McKay: Like many Canadians (as many as a million annually, in the years leading up to 2020), I have enjoyed visits to Cuba, especially Havana. I always wonder a little bit, though, whether I am just another “Gringo from the Far North” or (I hope) someone more genuinely curious about and respectful of the people I’m visiting. Has Cuba as a destination altered Canadian perceptions of the Global South – and Cubans’ perceptions of Canadians? After five decades, with Canada as Cuba’s primary source of tourists, has Canada’s relationship with Cuba been mutually beneficial – or has it just paralleled many other exploitive colonial relationships?
Dubinsky: Those are really good questions. I’m working on a project, writing ultimately a book on the history of Canada/Cuba relations in the cultural realm. I’ve also done some work on Canada/Cuba relations in the development realm, looking at early development-aid projects. CUSO had a big project in Cuba in the early 1970s. A Canadian NGO was the first NGO to be invited back into the country after the 1959 Revolution. That says something…
I’ve interviewed lots of Cubans in the development sphere, and people in the cultural sphere, musicians especially, both there and here…The stereotype, of course, is that there’s this huge affection. I have a Cuban friend in Ottawa. I just heard her say this recently: “Canadians adore Cuba. I don’t know if it’s because of Pierre Trudeau or because of Sunwing Vacations.” Or maybe it’s both.
It’s easy for me to talk about Canadian perceptions of Cuba… To try to reverse the gaze and think about what it looks like from the other side, that’s also something I asked people. At the conclusion of my interviews, I have a stock question, which is basically what you were asking. “There’s this talk of a special affinity between Canadians and Cubans. Do you think that’s true or not?” There’s a range of responses. Some people just roll their eyes and say, “Look, Cubans are astute.” Cubans know that in the last pre-pandemic year,… Canada was the highest tourist-sending nation…. You don’t have to be a genius to think about how that influences the relationship.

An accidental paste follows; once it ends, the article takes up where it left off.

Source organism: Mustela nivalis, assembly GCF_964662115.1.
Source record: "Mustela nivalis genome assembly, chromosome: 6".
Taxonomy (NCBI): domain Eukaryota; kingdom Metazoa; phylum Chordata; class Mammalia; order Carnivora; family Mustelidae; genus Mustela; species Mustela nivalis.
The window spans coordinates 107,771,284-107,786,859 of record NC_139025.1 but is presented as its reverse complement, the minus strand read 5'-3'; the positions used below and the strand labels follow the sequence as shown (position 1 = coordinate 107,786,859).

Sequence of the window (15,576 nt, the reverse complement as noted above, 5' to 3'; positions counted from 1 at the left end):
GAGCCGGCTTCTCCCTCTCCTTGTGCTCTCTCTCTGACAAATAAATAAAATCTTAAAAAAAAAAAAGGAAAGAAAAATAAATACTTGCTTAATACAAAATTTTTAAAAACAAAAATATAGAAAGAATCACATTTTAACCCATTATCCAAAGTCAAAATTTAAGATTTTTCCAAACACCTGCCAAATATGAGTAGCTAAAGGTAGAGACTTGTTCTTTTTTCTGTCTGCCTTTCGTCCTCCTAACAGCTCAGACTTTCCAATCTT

Are Canadians nice? Are they nicer tourists? I don’t think so. That stereotype of Canadian niceness – maybe what that is actually speaking to is the history.… Canadians go, I think, with the sense that there isn’t a blockade, that Canada acts differently vis-à-vis Cuba than does the US… And I think Canadians often … go back to the same hotel, year after year.
…I go back a lot. We bring students every year. I try to go back for the film festival. So, it’s like any other relationship. Once you show yourself to be a known quantity, a trusted quantity, someone who listens, someone who’s not there to tell you what to do, but someone who listens…if Canadians have a good reputation in tourism, it’s for those sorts of reasons.
There is a way in which Cuba has been fantasized by Canadians – people on the left/liberal side of the spectrum most obviously – as the great exception to our investment in global inequalities and colonial relations. I think people-to-people relations are clearly important, but “Cubans like us” or “we’re not as bad as the Americans” doesn’t get us very far in thinking about power relations.
McKay: Your book has some interesting comments from Cubans who prefer German tourists to Canadians. At least the Germans were kind of interested in history, culture, art. Many Canadians tend to want to lie on the beach and sip their Mojitos.
Dubinsky: One assumes it would be frustrating to be thought of as a beach, nothing more. And people who work in tourism are extremely well-educated. They know there’s a lot more to the place than, “Would you like another Mojito?”
On the other hand, there’s a knowledge about Canada that exists in Cuba, in part arising from tourism relationships, in part from increasing migration. The first question that almost any Canadian gets asked when you step into a Cuban taxi is, “What’s the weather like?” If it’s January, “It must be cold?” It’s a cliché, but it’s a cliché that’s often based on knowledge: “I have a cousin in Montreal, my brother lives outside Toronto.”… Those people-to-people connections are meaningful.